Definition of hymnody in English:

hymnody

noun

  • The singing or composition of hymns.

    • ‘Cyberspace will not eclipse the Eucharist or destroy Protestant hymnody, although it might frustrate a lot of liturgists and composers!’
    • ‘While some looked for a one-kind-fits-all solution, the actual hymnody reflected a more complicated situation.’
    • ‘Given that strict approach, then, ‘There is no way in the world to prove uninspired hymnody.’’
    • ‘There is very little that reflects the Christian hymnody of ‘field and forest, flowery meadow, flashing sea.’’
    • ‘We can also benefit from our African brothers and sisters when it comes to hymnody, song and melody.’
    • ‘Again, the miserable poverty of so much contemporary hymnody likewise undermines the most careful attention to liturgy.’
    • ‘Where should we stand with church architecture, hymnody, liturgical elements and the like?’
    • ‘So too, it is only sleeping children that we liken to angels-even though our hymnody reminds us that angels never sleep!’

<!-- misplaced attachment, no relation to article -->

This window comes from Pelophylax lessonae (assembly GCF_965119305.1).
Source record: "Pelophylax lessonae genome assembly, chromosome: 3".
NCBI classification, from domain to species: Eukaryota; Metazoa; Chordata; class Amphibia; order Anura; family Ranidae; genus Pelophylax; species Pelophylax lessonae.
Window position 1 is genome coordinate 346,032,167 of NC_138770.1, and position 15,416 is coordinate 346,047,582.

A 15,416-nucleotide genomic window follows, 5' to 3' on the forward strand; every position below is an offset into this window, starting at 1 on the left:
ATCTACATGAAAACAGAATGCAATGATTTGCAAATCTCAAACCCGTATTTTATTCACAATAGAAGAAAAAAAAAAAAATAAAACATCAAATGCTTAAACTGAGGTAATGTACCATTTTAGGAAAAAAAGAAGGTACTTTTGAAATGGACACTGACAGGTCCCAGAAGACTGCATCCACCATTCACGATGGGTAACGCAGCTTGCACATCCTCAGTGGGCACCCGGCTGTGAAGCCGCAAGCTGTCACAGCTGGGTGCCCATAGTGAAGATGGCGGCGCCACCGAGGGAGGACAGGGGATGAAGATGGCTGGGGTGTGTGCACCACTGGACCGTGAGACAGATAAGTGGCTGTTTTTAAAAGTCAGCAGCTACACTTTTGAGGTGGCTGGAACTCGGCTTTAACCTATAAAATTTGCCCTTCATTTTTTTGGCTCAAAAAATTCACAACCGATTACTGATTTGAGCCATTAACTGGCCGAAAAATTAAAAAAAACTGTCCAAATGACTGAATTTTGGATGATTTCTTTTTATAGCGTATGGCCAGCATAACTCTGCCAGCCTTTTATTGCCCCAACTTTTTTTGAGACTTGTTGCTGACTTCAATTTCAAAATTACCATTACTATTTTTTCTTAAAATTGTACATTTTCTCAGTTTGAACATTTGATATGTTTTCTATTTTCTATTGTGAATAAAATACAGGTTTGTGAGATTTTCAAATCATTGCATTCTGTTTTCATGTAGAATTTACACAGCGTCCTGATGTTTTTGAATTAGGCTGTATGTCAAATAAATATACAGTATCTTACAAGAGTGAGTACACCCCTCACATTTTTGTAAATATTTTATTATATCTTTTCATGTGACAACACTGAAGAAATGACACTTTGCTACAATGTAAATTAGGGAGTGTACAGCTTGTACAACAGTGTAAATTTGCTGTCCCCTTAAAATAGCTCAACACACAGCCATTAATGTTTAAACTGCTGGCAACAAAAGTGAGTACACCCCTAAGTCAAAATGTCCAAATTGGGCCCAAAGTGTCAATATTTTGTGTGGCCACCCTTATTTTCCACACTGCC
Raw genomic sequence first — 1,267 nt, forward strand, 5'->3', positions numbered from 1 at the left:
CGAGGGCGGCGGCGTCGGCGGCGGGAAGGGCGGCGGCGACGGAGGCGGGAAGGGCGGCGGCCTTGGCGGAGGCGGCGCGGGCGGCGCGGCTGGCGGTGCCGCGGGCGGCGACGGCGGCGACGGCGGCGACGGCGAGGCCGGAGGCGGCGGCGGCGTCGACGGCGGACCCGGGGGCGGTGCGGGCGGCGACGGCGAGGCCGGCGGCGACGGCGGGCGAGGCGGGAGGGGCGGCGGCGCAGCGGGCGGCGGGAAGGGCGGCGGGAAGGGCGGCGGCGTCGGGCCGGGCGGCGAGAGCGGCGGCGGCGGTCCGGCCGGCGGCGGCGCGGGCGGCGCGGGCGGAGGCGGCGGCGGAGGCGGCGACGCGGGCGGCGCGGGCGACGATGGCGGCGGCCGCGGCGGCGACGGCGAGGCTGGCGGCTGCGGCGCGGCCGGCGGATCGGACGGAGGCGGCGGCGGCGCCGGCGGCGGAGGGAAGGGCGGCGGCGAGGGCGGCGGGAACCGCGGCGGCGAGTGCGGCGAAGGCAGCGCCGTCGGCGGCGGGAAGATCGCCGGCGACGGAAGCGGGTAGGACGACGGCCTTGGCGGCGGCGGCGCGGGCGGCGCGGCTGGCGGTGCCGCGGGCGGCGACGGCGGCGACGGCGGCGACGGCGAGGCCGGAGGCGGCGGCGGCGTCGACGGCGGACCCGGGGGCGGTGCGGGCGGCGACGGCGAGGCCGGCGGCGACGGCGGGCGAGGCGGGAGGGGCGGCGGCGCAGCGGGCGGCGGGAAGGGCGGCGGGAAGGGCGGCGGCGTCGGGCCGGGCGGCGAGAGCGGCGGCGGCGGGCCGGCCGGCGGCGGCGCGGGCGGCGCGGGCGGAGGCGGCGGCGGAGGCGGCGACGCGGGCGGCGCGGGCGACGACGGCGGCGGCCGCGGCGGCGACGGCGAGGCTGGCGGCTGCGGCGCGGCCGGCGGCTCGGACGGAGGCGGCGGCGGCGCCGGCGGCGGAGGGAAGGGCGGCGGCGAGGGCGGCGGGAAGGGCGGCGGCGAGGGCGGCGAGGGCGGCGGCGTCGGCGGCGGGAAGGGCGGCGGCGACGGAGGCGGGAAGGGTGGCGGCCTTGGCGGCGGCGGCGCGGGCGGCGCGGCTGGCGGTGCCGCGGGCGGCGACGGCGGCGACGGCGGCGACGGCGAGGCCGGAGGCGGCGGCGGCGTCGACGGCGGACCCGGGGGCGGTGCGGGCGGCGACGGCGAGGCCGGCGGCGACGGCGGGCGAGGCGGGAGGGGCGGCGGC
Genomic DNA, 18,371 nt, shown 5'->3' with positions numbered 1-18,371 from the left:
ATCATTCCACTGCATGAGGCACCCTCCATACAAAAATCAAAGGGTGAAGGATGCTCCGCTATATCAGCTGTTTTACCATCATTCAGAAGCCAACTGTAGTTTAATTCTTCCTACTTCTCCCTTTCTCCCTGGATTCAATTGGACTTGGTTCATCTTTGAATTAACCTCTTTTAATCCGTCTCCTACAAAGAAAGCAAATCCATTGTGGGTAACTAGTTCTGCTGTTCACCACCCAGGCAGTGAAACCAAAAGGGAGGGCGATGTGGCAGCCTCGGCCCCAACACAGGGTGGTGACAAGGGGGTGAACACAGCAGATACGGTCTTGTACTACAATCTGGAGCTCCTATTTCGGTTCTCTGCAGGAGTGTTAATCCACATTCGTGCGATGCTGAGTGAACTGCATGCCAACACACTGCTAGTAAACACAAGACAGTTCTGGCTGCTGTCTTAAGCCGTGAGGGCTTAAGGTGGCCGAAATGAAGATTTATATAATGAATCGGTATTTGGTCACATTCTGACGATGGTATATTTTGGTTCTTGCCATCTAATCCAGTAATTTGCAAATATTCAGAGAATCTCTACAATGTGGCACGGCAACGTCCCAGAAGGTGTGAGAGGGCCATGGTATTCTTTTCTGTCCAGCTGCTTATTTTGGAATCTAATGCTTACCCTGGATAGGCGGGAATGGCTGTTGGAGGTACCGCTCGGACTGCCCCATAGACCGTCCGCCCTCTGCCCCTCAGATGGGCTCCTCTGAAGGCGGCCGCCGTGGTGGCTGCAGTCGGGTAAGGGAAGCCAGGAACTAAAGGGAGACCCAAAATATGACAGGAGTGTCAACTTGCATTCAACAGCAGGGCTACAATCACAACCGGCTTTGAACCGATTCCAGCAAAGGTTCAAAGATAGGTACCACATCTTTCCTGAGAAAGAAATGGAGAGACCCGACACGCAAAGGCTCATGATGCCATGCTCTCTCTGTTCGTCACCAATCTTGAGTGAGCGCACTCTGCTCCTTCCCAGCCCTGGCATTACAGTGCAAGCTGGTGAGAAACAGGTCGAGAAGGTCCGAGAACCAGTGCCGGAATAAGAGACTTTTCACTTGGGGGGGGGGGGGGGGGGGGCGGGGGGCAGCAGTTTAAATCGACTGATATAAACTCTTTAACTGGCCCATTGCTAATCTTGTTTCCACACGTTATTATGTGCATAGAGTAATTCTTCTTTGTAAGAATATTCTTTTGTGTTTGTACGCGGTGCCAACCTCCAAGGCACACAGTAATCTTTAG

• ‘Second, the Moravians were the pioneers in what we would today know as evangelical hymnody.’
    • ‘Of the discursive chapters, Duck's review of Trinitarian language in English-language hymnody is probably the most illuminating.’
    • ‘There has been an explosion of creative new hymnody, reflected and made available in a host of new hymnals.’
    • ‘The late 1960s and early 70s were times of great experimentation and upheaval in hymnody.’
    • ‘The old traditions of lined-out hymnody, camp-meeting choruses, and shape-note tunes played signal roles in the conversion of slaves to Christianity.’
    • ‘Wither is considered a pioneer of English hymnody because of his Hymnes and Songs of the Church published in 1623.’
    • ‘In short, I prefer hymnody that directs our minds to God, not to contemplation of How Truly Wonderful We Are.’
    • ‘Protestant hymnody in particular has a special hold on him.’
    • ‘There was, of course, a vast amount of music in the U.S. in this period besides symphonic music, Lutheran hymnody, and Wagnerian opera.’
    • ‘Noteworthy also is the greater use of one another's legacy of hymnody.’
    • ‘She attends to the scriptural basis of prayer and hymnody, as well as reading and sermon.’
    • ‘This remarkable text by Fred Kaan is a great addition to Christmas hymnody.’

Origin

Early 18th century: via medieval Latin from Greek humnōidia, from humnos hymn.

Pronunciation:

hymnody

/ˈhimnədē/